Stop Judging

I had coffee with a dear friend yesterday, one of my oldest here in this city. I needed his guidance on something and he gladly offered up his time.

As we sat and talked and laughed and shared our hopes and dreams and challenges I was struck by how much we have both been ‘made different’ through this friendship.

My friend is pragmatic. He can always serve up a dour perspective on life and the economy, on government’s and social movements that states, ‘we are all going to hell in a handbasket’. In his pragmatic approach I have learned to listen to and honour another perspective, to hear another’s voice with awe and gratitude. And in that hearing, I let go of criticism, and the need to change the other to my point of view and open up to learning and growing on the common ground of respect for one another.

I am less pragmatic, taking a more Pollyanna approach to life and living. I want him to see the goodness in all mankind, the possibility of ‘better’, the imperative of kindness and letting people be their experiences while ensuring no one dies on our streets. His response has generally been, “Then let them experience cleaning up, getting a job, getting on with life. It’s not a free-ride.”

When I worked at the homeless shelter, I struggled to convince him to see the world of homelessness through my eyes. And he resisted my insistence he was wrong to view the world his way. Go figure. Over time, I quit insisting he see it my way by admitting the errors of his way, and moved into a place where his way had equal voice. And in that shift, everything shifted. We were both made different. We both let go of our intransigent views and opened up to the possibilities of another way — another way that lead to the building of common ground for the mutual benefit of all. Where once the line was drawn and we could not cross the barriers of our convictions, the light has filtered in, creating softness in those places where once only hard rock theories abounded.

To make a difference in the world I must let go of my insistence that my way is the only way. Years ago, while healing from an abusive relationship that almost cost me my life, I asked my therapist, “If I’m an experiential learner, why is it I need such big experiences to get to where I want to be?”

And he replied, “There were a thousand paths you could have taken. This just happens to be the one you took. Accept where you’re at and stop judging the journey. Where you’re at is where you’re at. Period.”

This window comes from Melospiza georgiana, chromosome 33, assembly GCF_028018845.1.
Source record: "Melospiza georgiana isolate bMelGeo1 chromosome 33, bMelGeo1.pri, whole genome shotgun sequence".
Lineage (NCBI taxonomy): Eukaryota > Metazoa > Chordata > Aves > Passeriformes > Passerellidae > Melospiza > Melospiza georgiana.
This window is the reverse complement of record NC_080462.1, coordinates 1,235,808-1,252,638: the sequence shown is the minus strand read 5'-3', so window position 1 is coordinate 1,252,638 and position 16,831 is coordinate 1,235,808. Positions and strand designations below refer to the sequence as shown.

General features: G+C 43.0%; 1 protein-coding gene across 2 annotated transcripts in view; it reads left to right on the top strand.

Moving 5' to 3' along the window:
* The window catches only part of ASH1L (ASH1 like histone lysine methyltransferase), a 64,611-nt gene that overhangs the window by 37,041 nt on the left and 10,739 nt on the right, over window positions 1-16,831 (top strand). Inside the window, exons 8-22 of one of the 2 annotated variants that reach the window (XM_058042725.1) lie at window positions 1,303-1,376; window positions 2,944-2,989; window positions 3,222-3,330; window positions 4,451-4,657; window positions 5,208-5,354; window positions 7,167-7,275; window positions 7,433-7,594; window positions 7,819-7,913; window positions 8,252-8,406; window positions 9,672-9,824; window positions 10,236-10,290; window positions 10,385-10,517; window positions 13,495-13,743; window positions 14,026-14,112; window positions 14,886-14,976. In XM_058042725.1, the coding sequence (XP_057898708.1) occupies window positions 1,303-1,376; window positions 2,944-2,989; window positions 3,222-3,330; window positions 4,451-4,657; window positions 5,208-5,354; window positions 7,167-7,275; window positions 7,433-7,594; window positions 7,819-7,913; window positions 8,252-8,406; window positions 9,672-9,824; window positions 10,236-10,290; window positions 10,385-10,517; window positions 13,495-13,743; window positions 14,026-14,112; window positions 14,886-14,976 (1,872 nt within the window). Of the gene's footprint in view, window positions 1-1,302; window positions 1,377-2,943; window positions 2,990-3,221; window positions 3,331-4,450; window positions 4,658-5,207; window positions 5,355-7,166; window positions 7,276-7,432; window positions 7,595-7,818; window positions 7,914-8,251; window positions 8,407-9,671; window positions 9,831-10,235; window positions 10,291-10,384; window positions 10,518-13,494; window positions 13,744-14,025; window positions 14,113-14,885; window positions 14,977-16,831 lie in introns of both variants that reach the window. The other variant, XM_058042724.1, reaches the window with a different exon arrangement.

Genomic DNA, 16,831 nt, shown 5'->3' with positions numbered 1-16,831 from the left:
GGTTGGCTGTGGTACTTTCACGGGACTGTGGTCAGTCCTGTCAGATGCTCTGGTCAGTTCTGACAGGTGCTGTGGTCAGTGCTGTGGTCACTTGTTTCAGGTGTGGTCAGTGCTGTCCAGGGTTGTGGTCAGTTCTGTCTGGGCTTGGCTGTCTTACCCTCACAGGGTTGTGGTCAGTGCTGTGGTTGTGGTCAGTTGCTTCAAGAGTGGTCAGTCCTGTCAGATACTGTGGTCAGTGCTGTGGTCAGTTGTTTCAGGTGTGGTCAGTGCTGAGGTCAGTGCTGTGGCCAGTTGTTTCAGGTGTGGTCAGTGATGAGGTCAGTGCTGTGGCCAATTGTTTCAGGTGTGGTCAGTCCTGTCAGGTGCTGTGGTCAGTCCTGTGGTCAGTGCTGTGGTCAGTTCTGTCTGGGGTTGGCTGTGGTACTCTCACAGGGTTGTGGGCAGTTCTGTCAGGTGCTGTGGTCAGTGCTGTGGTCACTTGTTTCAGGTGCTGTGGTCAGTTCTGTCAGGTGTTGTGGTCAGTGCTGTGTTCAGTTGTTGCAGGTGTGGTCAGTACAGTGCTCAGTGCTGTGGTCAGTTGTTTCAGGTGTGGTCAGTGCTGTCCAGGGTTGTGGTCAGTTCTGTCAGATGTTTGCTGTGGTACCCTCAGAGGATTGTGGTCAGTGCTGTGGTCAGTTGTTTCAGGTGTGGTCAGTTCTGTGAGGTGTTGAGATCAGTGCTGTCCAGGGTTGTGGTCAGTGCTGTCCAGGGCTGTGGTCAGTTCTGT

To make a difference in the world I must stop judging where others are at and find the common ground of where we all live in a world where everyone has value and every point of view creates a world we can live in without fear.

 

 

13 thoughts on “Stop Judging”

  1. I can count on one hand the number of friends that I can agree to disagree with and have the conversation not turn into an argument. I would be holding up a count of one measly finger. I love talking to her because we can talk calmly about opposing things, listening to each other and understanding the other person’s point of view. For this, she is my dearest friend. I began letting go of controlling everything in my life a long time ago, but it seems the challenges are constantly put in my path. Like you, I learn the hardest possible way. Maybe it’s my path, maybe it’s maturity. Nevertheless, I am glad you share that journey with your friend. It is a thing to be cherished and you found a way to do that! Congratulations ;0)

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  2. “To make a difference in the world I must let go of my insistence that my way is the only way.”

    This is so hard to do in a world that seems to be splitting into polar opposite. You can’t talk about this…or that….or the other. Pretty soon, the only safe topic is the weather (over which neither person has any control! ha!)

    Our media thrives on the extremes. So to open the dialog, we need to question our narcissistic certainty and stop judging other people’s points of view. That would at least be a good start! One person at a time, one day at a time.

    Hugs,
    CZ

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  3. What you describe so well is a central tenet of IMAGO, and is often used in couples counseling, allowing each partner to receive the other’s perspective with an open mind. A shift really does take place when the technique is practiced as it’s meant to be used.

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